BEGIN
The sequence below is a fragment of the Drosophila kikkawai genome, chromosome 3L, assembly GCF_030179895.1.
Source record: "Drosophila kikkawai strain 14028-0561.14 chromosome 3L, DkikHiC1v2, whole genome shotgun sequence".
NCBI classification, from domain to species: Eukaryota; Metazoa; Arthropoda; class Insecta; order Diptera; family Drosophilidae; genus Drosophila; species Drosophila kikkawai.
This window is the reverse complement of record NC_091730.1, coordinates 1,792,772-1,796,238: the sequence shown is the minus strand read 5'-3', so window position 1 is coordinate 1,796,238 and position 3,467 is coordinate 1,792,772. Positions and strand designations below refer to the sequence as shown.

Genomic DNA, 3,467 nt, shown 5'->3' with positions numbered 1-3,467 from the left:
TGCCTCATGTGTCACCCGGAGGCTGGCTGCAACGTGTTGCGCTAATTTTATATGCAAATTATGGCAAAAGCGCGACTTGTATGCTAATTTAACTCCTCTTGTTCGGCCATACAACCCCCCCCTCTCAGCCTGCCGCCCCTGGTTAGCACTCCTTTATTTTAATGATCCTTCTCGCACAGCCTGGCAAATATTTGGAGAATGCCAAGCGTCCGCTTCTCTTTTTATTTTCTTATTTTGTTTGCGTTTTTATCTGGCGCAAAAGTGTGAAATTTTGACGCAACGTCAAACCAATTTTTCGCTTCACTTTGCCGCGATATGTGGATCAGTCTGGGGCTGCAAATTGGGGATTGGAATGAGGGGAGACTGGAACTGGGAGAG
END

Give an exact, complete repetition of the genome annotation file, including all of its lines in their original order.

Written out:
The sequence below is a fragment of the Drosophila kikkawai genome, chromosome 3L, assembly GCF_030179895.1.
Source record: "Drosophila kikkawai strain 14028-0561.14 chromosome 3L, DkikHiC1v2, whole genome shotgun sequence".
NCBI classification, from domain to species: Eukaryota; Metazoa; Arthropoda; class Insecta; order Diptera; family Drosophilidae; genus Drosophila; species Drosophila kikkawai.
This window is the reverse complement of record NC_091730.1, coordinates 1,792,772-1,796,238: the sequence shown is the minus strand read 5'-3', so window position 1 is coordinate 1,796,238 and position 3,467 is coordinate 1,792,772. Positions and strand designations below refer to the sequence as shown.

Genomic DNA, 3,467 nt, shown 5'->3' with positions numbered 1-3,467 from the left:
TGCCTCATGTGTCACCCGGAGGCTGGCTGCAACGTGTTGCGCTAATTTTATATGCAAATTATGGCAAAAGCGCGACTTGTATGCTAATTTAACTCCTCTTGTTCGGCCATACAACCCCCCCCTCTCAGCCTGCCGCCCCTGGTTAGCACTCCTTTATTTTAATGATCCTTCTCGCACAGCCTGGCAAATATTTGGAGAATGCCAAGCGTCCGCTTCTCTTTTTATTTTCTTATTTTGTTTGCGTTTTTATCTGGCGCAAAAGTGTGAAATTTTGACGCAACGTCAAACCAATTTTTCGCTTCACTTTGCCGCGATATGTGGATCAGTCTGGGGCTGCAAATTGGGGATTGGAATGAGGGGAGACTGGAACTGGGAGAG